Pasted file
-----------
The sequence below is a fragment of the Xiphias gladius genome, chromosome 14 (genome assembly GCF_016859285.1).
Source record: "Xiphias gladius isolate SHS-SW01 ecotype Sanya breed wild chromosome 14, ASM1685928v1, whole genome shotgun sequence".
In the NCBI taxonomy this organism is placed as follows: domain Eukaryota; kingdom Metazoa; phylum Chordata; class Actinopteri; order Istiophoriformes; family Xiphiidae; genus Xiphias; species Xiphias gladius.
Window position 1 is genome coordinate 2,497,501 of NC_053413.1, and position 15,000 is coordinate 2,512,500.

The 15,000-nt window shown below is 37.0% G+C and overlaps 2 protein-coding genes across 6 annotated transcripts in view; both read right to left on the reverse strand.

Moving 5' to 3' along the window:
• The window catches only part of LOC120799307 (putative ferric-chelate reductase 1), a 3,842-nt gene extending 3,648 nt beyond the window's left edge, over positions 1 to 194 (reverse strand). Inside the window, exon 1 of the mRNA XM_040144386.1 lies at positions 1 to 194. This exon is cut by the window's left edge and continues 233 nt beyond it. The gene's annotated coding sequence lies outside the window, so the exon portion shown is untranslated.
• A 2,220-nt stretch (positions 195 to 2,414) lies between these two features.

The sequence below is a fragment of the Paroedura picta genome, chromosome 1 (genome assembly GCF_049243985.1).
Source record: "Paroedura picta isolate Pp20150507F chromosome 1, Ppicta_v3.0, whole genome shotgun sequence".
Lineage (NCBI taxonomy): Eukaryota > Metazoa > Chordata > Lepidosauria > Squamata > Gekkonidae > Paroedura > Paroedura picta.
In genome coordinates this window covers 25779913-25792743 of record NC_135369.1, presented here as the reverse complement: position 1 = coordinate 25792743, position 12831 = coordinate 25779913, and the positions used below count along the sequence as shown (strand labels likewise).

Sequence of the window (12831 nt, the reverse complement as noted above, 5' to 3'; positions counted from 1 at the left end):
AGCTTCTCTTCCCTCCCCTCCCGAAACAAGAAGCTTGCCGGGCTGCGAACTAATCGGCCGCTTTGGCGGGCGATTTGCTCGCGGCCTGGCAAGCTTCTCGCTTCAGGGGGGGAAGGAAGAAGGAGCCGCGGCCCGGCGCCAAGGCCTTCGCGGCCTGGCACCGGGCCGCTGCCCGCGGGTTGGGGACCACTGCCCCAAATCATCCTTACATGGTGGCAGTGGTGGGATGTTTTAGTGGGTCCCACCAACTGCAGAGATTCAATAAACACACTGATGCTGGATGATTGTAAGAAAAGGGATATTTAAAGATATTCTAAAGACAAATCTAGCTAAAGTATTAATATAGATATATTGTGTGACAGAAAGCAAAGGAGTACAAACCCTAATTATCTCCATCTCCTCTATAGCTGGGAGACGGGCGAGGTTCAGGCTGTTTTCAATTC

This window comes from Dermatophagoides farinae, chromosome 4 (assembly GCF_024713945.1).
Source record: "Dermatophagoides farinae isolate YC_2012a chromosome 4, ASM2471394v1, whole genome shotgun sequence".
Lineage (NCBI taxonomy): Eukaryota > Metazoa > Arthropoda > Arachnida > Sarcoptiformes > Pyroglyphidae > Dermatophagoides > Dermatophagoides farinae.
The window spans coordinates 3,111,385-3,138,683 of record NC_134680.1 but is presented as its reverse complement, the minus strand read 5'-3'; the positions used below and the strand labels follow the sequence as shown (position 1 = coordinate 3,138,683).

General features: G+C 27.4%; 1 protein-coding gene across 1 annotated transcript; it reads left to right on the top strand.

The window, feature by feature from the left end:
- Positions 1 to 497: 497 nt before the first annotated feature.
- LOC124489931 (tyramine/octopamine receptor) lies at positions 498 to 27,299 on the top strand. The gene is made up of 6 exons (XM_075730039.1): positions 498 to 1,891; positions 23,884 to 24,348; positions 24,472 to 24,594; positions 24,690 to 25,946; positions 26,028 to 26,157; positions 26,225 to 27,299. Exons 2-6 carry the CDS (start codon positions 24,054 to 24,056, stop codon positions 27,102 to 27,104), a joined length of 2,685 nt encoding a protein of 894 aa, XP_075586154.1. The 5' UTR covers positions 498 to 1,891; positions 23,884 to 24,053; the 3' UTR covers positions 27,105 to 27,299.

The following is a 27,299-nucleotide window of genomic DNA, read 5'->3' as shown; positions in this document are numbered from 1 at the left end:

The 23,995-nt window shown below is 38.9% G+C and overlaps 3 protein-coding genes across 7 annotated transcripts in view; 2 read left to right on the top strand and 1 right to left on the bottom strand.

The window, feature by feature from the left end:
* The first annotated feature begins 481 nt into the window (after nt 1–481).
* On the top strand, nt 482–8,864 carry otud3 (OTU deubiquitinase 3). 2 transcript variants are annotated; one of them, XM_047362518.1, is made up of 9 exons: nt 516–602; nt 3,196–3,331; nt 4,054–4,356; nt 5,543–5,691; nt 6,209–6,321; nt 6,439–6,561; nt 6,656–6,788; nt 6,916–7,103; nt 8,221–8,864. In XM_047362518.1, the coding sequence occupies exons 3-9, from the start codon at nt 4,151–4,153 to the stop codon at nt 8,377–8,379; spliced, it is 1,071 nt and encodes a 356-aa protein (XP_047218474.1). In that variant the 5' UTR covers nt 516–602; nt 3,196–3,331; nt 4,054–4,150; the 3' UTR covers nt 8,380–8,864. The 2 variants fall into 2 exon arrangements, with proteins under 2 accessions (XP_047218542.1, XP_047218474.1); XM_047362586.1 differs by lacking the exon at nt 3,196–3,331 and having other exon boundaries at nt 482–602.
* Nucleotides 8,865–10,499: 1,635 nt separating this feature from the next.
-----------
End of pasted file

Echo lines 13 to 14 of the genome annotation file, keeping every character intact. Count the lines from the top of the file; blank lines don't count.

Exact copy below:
Sequence of the window (12831 nt, the reverse complement as noted above, 5' to 3'; positions counted from 1 at the left end):
AGCTTCTCTTCCCTCCCCTCCCGAAACAAGAAGCTTGCCGGGCTGCGAACTAATCGGCCGCTTTGGCGGGCGATTTGCTCGCGGCCTGGCAAGCTTCTCGCTTCAGGGGGGGAAGGAAGAAGGAGCCGCGGCCCGGCGCCAAGGCCTTCGCGGCCTGGCACCGGGCCGCTGCCCGCGGGTTGGGGACCACTGCCCCAAATCATCCTTACATGGTGGCAGTGGTGGGATGTTTTAGTGGGTCCCACCAACTGCAGAGATTCAATAAACACACTGATGCTGGATGATTGTAAGAAAAGGGATATTTAAAGATATTCTAAAGACAAATCTAGCTAAAGTATTAATATAGATATATTGTGTGACAGAAAGCAAAGGAGTACAAACCCTAATTATCTCCATCTCCTCTATAGCTGGGAGACGGGCGAGGTTCAGGCTGTTTTCAATTC